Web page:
Black City Cinema

Black City Cinema: African American Urban Experiences In Film

Paula J. Massood
Copyright Date: 2003
Published by: Temple University Press
Pages: 280
https://www.jstor.org/stable/j.ctt14bsxwq
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  • Book Info
    Black City Cinema
    Book Description:

    In Black City Cinema, Paula Massood shows how popular films reflected the massive social changes that resulted from the Great Migration of African Americans from the rural South to cities in the North, West, and Mid-West during the first three decades of the twentieth century. By the onset of the Depression, the Black population had become primarily urban, transforming individual lives as well as urban experience and culture.Massood probes into the relationship of place and time, showing how urban settings became an intrinsic element of African American film as Black people became more firmly rooted in urban spaces and more visible as historical and political subjects. Illuminating the intersections of film, history, politics, and urban discourse, she considers the chief genres of African American and Hollywood narrative film: the black cast musicals of the 1920s and the "race" films of the early sound era to blaxploitation and hood films, as well as the work of Spike Lee toward the end of the century. As it examines such a wide range of films over much of the twentieth century, this book offers a unique map of Black representations in film.

    eISBN: 978-1-4399-0565-4
    Subjects: Sociology

Table of Contents

  1. Front Matter
    (pp. i-vi)
  2. Table of Contents
    (pp. vii-vii)
  3. Acknowledgments
    (pp. ix-xii)
  4. Introduction: Migrations, Movies, and African American Cities on the Screen
    (pp. 1-10)

    During the last half of the twentieth century, African American film was increasingly identified as city film in the public imagination. Its narratives were commonly assigned to specific urban settings, with New York’s Harlem and Brooklyn neighborhoods associated with African American East Coast life and Los Angeles’ South Central and Watts neighborhoods with the West Coast. The two most common genres associated with African American city spaces are blaxploitation films from the 1970s and, most recently, hood films from the 1990s. In both examples, genre is defined by urban visual and aural iconography, which is often engaged in a dialogue...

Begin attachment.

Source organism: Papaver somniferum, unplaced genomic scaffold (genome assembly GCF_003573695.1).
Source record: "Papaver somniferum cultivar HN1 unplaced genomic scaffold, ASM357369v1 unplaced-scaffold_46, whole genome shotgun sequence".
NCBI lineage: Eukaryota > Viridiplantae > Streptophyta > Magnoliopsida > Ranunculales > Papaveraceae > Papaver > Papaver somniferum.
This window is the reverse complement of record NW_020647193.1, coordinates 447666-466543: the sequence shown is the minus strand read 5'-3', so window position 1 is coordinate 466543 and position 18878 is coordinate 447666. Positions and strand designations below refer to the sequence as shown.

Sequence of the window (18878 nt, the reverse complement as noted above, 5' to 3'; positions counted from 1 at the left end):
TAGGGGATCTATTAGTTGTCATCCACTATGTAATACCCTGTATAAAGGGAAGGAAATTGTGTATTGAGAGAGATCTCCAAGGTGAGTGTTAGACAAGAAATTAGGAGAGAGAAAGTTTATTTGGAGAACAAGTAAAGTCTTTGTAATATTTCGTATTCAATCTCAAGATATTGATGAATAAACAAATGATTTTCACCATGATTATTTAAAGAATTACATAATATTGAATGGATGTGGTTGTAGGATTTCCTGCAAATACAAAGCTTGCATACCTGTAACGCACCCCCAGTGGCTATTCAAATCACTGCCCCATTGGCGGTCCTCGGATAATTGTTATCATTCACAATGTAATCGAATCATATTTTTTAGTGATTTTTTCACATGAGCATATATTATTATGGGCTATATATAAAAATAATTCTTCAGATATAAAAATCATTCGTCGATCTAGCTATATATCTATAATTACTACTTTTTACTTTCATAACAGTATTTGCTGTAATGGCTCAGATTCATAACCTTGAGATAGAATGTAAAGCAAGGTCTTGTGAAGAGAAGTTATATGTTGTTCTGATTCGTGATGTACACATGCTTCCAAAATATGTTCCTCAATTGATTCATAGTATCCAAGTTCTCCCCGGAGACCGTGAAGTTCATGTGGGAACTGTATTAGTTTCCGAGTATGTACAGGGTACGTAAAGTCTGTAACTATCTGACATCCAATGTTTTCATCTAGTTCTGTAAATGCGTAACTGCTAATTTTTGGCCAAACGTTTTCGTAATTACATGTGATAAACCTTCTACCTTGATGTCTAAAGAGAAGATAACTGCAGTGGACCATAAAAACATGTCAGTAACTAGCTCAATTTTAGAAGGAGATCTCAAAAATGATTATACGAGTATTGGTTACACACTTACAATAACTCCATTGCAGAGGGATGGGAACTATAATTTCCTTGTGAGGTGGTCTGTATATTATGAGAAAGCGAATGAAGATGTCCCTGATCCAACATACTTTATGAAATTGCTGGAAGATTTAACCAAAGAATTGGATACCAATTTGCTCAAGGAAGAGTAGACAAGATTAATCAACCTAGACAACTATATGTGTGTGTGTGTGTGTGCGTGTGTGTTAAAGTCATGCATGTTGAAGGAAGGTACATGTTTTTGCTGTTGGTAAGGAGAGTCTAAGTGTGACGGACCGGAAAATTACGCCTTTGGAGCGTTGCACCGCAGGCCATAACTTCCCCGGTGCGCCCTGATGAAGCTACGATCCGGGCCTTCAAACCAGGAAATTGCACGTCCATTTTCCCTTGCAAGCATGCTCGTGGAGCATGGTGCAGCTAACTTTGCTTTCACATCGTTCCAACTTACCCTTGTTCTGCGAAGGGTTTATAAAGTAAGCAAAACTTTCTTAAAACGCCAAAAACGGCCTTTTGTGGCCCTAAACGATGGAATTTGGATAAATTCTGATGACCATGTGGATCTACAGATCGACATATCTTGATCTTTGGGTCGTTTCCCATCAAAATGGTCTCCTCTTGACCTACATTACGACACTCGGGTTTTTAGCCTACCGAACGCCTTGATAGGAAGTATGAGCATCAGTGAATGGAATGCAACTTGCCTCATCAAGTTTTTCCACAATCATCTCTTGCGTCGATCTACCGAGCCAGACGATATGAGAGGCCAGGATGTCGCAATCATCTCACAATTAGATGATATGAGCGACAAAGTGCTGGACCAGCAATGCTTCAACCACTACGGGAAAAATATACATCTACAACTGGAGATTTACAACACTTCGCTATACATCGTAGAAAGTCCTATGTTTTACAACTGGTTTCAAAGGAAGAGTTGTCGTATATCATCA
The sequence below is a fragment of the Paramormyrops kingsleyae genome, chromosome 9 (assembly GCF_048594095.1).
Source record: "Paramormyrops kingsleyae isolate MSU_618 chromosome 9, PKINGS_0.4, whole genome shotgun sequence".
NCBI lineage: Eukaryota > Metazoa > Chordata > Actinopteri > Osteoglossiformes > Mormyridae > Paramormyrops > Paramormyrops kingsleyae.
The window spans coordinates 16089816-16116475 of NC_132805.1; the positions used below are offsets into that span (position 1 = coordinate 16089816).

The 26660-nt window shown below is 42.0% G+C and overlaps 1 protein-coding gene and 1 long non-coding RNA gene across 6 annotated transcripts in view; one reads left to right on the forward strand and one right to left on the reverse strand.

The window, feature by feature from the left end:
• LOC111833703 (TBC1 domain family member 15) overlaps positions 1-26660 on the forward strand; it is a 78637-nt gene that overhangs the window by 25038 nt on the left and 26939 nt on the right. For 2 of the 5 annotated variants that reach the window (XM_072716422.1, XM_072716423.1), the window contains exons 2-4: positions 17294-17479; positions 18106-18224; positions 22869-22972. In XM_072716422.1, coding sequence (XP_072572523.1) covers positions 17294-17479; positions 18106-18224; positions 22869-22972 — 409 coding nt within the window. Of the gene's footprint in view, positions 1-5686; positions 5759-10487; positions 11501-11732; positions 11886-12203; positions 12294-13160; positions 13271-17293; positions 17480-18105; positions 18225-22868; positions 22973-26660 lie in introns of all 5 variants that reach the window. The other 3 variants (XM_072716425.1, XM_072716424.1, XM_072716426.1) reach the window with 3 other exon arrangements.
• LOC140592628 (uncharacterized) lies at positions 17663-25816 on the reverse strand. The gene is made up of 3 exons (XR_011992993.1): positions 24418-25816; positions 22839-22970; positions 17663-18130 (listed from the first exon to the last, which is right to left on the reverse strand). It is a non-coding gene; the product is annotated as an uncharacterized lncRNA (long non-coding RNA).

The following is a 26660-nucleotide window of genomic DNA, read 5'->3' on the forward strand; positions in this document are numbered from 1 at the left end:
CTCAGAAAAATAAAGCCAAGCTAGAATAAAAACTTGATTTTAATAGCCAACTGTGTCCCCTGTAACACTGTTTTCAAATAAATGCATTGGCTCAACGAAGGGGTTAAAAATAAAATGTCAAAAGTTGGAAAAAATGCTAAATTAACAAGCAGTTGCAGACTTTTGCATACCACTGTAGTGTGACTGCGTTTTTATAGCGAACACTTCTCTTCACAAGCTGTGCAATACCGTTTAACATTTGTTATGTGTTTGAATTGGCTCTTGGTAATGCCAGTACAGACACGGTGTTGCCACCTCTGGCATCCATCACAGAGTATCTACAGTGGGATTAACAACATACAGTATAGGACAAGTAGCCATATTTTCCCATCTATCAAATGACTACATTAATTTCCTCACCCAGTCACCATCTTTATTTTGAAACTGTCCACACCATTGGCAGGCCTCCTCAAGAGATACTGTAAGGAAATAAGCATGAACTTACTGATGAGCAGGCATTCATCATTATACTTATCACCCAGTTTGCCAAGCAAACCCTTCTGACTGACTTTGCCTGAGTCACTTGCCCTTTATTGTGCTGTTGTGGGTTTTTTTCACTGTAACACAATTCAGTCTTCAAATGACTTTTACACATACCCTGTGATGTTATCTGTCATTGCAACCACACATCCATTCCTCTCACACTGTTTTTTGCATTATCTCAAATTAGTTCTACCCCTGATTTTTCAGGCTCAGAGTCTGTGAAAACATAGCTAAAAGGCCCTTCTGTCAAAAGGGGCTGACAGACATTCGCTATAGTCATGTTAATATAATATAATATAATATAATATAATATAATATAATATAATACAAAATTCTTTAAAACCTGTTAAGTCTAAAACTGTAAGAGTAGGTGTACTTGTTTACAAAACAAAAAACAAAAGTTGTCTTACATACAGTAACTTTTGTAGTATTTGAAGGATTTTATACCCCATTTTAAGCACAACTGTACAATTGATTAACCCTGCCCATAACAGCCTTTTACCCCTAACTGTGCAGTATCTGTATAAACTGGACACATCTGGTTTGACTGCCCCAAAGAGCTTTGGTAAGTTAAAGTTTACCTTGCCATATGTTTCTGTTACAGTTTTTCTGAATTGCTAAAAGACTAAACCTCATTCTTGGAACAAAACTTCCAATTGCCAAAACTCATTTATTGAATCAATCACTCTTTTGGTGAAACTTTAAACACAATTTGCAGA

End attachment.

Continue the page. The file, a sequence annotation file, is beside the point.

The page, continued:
5. 1 The Antebellum Idyll and Hollywoodʹs Black-Cast Musicals
    (pp. 11-44)

    From the bondage of the Middle Passage to present-day reports of the return of many northern blacks to the South, movement has defined the African American presence in the United States. This presence has also been linked to the terminal points of these movements and shifts, whether they are the antebellum South or the industrialized North or West. In a related and often paradoxical manner, African American images have been framed, marked, and understood in relation to these migrations and their destinations, such as Harlem, at particular times. This chapter considers one such movement, the Great Migration, and its relationship...

  6. 2 Harlem is Heaven: City Motifs in Race Films from the Early Sound Era
    (pp. 45-78)

    African American film production dates to 1912 and the release of the Foster Photoplay Company’sThe Railroad Porter, but African American subjects and subject matter can be traced back to the beginnings of American filmmaking. As early as 1895, Thomas Edison and his assistants filmed and projected the first images of American blacks on the screen in a variety of shorts. Featuring titles such asWatermelon Contest(1899),The Gator and the Pickaninny(1903),Ten Pick-aninnies(1904), andThe Wooing and the Wedding of a Coon(1905), the films continued the treatment of African American subject matter that had first...